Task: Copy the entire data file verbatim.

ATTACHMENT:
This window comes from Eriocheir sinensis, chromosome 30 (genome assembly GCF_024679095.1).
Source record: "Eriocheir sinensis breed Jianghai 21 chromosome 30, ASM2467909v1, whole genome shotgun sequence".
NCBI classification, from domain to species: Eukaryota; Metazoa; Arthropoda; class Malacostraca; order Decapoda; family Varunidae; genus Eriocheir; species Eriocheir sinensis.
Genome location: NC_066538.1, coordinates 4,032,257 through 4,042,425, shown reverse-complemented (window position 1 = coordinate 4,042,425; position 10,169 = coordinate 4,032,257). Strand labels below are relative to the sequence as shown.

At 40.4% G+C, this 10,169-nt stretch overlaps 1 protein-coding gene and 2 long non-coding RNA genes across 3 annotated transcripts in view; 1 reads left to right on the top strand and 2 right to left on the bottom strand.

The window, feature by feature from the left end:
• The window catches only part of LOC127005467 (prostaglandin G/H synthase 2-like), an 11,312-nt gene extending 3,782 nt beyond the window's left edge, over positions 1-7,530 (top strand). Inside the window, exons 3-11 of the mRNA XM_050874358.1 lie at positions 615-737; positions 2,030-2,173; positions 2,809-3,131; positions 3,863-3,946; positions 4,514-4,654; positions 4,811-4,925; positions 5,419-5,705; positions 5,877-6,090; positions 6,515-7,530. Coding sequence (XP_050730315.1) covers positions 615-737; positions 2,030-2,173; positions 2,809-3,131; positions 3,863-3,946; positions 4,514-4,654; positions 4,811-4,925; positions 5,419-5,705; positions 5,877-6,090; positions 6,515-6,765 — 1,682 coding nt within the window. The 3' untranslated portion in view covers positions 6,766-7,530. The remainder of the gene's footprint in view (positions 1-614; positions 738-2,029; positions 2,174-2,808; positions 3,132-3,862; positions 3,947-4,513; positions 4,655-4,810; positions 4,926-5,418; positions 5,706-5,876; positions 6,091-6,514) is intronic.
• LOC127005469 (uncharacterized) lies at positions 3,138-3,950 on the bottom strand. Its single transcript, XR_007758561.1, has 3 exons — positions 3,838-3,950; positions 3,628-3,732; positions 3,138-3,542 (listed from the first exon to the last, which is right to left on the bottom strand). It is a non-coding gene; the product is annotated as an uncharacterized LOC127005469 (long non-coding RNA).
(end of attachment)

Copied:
This window comes from Eriocheir sinensis, chromosome 30 (genome assembly GCF_024679095.1).
Source record: "Eriocheir sinensis breed Jianghai 21 chromosome 30, ASM2467909v1, whole genome shotgun sequence".
NCBI classification, from domain to species: Eukaryota; Metazoa; Arthropoda; class Malacostraca; order Decapoda; family Varunidae; genus Eriocheir; species Eriocheir sinensis.
Genome location: NC_066538.1, coordinates 4,032,257 through 4,042,425, shown reverse-complemented (window position 1 = coordinate 4,042,425; position 10,169 = coordinate 4,032,257). Strand labels below are relative to the sequence as shown.

At 40.4% G+C, this 10,169-nt stretch overlaps 1 protein-coding gene and 2 long non-coding RNA genes across 3 annotated transcripts in view; 1 reads left to right on the top strand and 2 right to left on the bottom strand.

The window, feature by feature from the left end:
• The window catches only part of LOC127005467 (prostaglandin G/H synthase 2-like), an 11,312-nt gene extending 3,782 nt beyond the window's left edge, over positions 1-7,530 (top strand). Inside the window, exons 3-11 of the mRNA XM_050874358.1 lie at positions 615-737; positions 2,030-2,173; positions 2,809-3,131; positions 3,863-3,946; positions 4,514-4,654; positions 4,811-4,925; positions 5,419-5,705; positions 5,877-6,090; positions 6,515-7,530. Coding sequence (XP_050730315.1) covers positions 615-737; positions 2,030-2,173; positions 2,809-3,131; positions 3,863-3,946; positions 4,514-4,654; positions 4,811-4,925; positions 5,419-5,705; positions 5,877-6,090; positions 6,515-6,765 — 1,682 coding nt within the window. The 3' untranslated portion in view covers positions 6,766-7,530. The remainder of the gene's footprint in view (positions 1-614; positions 738-2,029; positions 2,174-2,808; positions 3,132-3,862; positions 3,947-4,513; positions 4,655-4,810; positions 4,926-5,418; positions 5,706-5,876; positions 6,091-6,514) is intronic.
• LOC127005469 (uncharacterized) lies at positions 3,138-3,950 on the bottom strand. Its single transcript, XR_007758561.1, has 3 exons — positions 3,838-3,950; positions 3,628-3,732; positions 3,138-3,542 (listed from the first exon to the last, which is right to left on the bottom strand). It is a non-coding gene; the product is annotated as an uncharacterized LOC127005469 (long non-coding RNA).